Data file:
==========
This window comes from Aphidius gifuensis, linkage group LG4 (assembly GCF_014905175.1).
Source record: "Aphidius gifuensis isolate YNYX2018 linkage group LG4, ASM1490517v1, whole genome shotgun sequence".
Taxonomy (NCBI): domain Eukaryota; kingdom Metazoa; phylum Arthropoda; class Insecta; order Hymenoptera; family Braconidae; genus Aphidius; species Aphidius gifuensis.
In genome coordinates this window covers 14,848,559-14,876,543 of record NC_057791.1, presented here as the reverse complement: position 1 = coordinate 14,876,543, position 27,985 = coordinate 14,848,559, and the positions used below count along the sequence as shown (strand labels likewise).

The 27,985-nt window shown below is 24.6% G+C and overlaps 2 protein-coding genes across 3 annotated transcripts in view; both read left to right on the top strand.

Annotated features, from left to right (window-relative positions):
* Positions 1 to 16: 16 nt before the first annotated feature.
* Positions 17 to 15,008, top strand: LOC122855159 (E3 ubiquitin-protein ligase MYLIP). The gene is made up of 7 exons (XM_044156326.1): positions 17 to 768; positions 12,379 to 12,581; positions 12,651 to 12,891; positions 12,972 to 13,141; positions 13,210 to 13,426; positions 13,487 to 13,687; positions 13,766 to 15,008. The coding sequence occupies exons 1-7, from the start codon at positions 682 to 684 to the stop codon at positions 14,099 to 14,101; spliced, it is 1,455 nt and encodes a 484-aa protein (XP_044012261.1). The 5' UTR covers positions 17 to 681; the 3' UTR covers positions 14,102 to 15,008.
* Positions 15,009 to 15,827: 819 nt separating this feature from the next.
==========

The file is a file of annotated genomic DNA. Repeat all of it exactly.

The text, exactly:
This window comes from Aphidius gifuensis, linkage group LG4 (assembly GCF_014905175.1).
Source record: "Aphidius gifuensis isolate YNYX2018 linkage group LG4, ASM1490517v1, whole genome shotgun sequence".
Taxonomy (NCBI): domain Eukaryota; kingdom Metazoa; phylum Arthropoda; class Insecta; order Hymenoptera; family Braconidae; genus Aphidius; species Aphidius gifuensis.
In genome coordinates this window covers 14,848,559-14,876,543 of record NC_057791.1, presented here as the reverse complement: position 1 = coordinate 14,876,543, position 27,985 = coordinate 14,848,559, and the positions used below count along the sequence as shown (strand labels likewise).

The 27,985-nt window shown below is 24.6% G+C and overlaps 2 protein-coding genes across 3 annotated transcripts in view; both read left to right on the top strand.

Annotated features, from left to right (window-relative positions):
* Positions 1 to 16: 16 nt before the first annotated feature.
* Positions 17 to 15,008, top strand: LOC122855159 (E3 ubiquitin-protein ligase MYLIP). The gene is made up of 7 exons (XM_044156326.1): positions 17 to 768; positions 12,379 to 12,581; positions 12,651 to 12,891; positions 12,972 to 13,141; positions 13,210 to 13,426; positions 13,487 to 13,687; positions 13,766 to 15,008. The coding sequence occupies exons 1-7, from the start codon at positions 682 to 684 to the stop codon at positions 14,099 to 14,101; spliced, it is 1,455 nt and encodes a 484-aa protein (XP_044012261.1). The 5' UTR covers positions 17 to 681; the 3' UTR covers positions 14,102 to 15,008.
* Positions 15,009 to 15,827: 819 nt separating this feature from the next.